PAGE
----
Interest from Change’s existing investment community resulted in the round being over-subscribed within 48 hours. Notably, the investors are primarily composed of Change’s original crowdfunding members, who’ve continued to be involved in the project since 2017, as well as existing shareholders.
Founded in 2016, Change has expanded significantly in the past year due to the ever-growing interest from retail investors in cryptocurrency trading and investing. Change’s team has also experienced rapid growth, doubling to 60, with plans to expand in Europe and Asian markets.
One of the few trading platforms which doesn’t charge fees on Bitcoin trades, Change has a low minimum deposit of €10 and has built a user-friendly interface geared towards beginners.
Kristjan Kangro, Founder and CEO of Change, said: “We started with a mission to empower everyone everywhere to benefit from investing – be it with cryptos or more traditional trading instruments. Not only did this mean creating a platform that was simple to use, but it also meant being independently funded and driven by our community.
“To see so many of our original investors from back in 2017 continuing to believe in and support us is incredibly inspiring. Together we’ve achieved tremendous growth over the past year especially, and our ambitious expansion plans aren’t showing any signs of slowing down.”
Warsaw-based Ramp raises €8.3 million to expand its “PayPal for crypto” service
Today Ramp, the startup making crypto more useful, accessible and open through its “PayPal for crypto” service, has raised around €8.3 million to bring its next-level payment infrastructure to even more people globally.
The seed round was led by NfX with Galaxy Digital. It also saw participation from returning investors Seedcamp, firstminute capital and Fabric Ventures, as well as Mozilla, plus notable business angels associated with Coinbase (Balaji S. Srinivasan), Wise (Taavet Hinrikus), Dapper Labs (Roham Gharegozlou), IKEA (Bartek Pucek) and more entrepreneurs and executives from fintech and crypto industries*.
Ramp was founded in 2017 by Szymon Sypniewicz (CEO) and Przemek Kowalczyk (CTO, CPO) to open up digital assets to more businesses and users. Until now, cryptocurrencies have largely been the reserve of enthusiasts, not everyday people, and have centred around crypto exchanges – the likes of Coinbase, eToro et al.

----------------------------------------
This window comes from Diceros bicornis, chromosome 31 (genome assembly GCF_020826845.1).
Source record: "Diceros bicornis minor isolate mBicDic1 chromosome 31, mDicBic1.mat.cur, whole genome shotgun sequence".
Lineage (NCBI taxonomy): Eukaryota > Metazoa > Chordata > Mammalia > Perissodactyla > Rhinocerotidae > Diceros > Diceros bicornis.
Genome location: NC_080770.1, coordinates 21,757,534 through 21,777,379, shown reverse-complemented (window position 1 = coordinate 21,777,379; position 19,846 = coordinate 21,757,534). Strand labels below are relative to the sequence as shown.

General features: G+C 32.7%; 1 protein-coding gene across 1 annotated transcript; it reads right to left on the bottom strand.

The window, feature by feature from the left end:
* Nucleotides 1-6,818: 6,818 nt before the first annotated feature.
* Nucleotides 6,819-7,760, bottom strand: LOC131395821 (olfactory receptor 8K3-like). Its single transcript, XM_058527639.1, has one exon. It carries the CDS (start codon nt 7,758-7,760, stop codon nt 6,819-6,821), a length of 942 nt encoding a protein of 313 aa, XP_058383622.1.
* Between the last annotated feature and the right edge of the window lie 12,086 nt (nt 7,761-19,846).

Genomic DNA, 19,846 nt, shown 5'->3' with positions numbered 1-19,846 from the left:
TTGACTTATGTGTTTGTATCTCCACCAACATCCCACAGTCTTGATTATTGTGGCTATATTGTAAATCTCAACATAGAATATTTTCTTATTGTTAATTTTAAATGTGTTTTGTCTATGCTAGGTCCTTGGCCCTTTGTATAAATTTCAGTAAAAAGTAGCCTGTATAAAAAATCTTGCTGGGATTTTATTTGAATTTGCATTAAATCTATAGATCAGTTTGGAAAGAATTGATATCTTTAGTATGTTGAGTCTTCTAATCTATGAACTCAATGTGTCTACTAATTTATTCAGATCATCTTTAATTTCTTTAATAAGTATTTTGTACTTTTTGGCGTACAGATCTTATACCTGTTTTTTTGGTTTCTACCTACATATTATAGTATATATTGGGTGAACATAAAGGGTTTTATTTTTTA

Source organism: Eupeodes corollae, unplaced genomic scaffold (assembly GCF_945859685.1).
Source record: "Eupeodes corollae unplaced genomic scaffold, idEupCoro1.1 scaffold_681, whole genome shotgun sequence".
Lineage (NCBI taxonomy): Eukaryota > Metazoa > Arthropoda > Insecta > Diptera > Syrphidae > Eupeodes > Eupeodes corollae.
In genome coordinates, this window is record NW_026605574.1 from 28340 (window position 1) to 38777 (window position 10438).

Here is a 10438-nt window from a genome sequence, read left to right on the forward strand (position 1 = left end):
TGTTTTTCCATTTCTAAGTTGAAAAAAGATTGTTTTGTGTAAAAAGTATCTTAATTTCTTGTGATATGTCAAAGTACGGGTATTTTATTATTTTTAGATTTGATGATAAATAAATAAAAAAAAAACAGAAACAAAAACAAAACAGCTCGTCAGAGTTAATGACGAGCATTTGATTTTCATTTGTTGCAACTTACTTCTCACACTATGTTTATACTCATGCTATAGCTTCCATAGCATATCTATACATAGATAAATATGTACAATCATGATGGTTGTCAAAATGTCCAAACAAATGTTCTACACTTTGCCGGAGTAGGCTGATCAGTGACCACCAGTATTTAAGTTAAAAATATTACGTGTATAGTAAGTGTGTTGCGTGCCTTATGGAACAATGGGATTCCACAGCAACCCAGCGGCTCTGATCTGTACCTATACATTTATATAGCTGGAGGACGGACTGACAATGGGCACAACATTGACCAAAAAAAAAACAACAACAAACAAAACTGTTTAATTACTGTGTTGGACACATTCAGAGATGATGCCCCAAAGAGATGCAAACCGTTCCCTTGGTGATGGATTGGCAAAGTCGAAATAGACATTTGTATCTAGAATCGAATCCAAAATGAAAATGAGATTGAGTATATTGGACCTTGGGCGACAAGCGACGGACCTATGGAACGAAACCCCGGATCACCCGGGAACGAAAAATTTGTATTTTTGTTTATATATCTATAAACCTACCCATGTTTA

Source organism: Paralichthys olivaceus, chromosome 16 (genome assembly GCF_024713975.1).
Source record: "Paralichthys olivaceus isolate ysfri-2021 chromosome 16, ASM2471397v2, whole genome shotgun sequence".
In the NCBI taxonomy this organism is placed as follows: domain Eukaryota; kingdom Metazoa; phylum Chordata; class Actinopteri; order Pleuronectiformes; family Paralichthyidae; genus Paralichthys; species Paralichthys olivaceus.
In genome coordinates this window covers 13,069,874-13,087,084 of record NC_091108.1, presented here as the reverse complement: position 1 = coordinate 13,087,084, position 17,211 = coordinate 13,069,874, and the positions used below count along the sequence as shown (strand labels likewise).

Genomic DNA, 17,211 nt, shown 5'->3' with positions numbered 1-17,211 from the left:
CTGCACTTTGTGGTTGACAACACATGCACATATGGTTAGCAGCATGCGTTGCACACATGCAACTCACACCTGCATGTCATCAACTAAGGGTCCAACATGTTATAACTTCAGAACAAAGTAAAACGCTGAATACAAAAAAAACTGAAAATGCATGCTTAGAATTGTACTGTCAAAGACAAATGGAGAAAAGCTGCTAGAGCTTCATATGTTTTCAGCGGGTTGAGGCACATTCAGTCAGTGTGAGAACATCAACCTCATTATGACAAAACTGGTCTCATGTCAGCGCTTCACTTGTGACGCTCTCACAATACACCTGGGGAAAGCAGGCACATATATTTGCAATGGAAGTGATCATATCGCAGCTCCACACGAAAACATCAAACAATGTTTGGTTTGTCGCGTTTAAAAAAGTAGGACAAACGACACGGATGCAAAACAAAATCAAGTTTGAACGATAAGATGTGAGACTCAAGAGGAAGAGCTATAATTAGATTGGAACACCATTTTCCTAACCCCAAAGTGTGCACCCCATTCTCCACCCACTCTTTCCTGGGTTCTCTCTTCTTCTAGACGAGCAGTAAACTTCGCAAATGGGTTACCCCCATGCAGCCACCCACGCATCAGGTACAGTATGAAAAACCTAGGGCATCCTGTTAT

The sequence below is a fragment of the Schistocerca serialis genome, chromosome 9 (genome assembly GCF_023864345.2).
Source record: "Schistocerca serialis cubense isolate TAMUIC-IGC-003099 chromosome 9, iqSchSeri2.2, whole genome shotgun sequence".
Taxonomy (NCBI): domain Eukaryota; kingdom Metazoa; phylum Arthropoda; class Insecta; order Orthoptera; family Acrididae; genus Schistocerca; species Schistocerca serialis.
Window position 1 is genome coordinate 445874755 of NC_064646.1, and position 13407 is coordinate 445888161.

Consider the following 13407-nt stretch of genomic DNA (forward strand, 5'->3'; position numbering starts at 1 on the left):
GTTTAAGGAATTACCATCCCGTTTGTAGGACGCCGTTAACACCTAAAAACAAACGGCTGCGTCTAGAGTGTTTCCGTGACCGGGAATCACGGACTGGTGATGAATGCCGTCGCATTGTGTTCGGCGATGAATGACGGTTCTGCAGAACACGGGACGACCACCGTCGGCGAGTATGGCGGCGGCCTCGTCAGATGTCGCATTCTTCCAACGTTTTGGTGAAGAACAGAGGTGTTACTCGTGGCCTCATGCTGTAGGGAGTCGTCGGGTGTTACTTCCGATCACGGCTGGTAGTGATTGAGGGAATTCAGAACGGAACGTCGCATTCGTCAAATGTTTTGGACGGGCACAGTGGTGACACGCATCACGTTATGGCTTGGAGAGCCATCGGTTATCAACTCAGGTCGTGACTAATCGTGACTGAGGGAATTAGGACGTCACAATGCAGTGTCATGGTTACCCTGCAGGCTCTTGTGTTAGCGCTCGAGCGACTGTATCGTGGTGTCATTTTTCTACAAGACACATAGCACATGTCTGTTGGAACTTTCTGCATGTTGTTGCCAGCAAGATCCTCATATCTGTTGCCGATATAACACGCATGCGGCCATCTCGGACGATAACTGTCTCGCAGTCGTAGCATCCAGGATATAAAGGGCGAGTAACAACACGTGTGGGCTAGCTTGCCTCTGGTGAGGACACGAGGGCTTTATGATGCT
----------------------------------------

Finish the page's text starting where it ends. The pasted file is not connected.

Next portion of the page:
These services let customers exchange fiat money (EUR, GBP, USD etc.) to cryptocurrencies and other crypto assets. However, all of them are built for users who want to speculate on the prices of crypto assets and buy, hold and sell coins. As the startup states, this is an extremely narrow remit that fails to address the potential and power of crypto justice.
To solve this, Ramp has built a non-custodial, full-stack payment infrastructure that unlocks the potential to use crypto for mainstream users. Through its SDK, any brand or partner who wants to offer crypto-enabled services as part of their business model can do so easily and securely. All while not requiring their own certifications and licences, as it is Ramp that facilitates the transaction for the end users. In the same way PayPal revolutionised e-commerce and online payments by allowing any website, app or service to embed payment infrastructure into their existing systems, Ramp is set to have the same impact for crypto assets.
With Ramp, any brand that wants to offer a crypto-enabled app or service can embed the startup’s payment infrastructure within their existing systems. Ramp’s platform – which is registered with the UK’s Financial Conduct Authority (FCA) as a cryptoasset business and is registered as an open banking business with The Polish Financial Supervision Authority (KNF) – can then be used for myriad crypto use cases. As Ramp expands into more regions, it will be announcing new registrations and licences.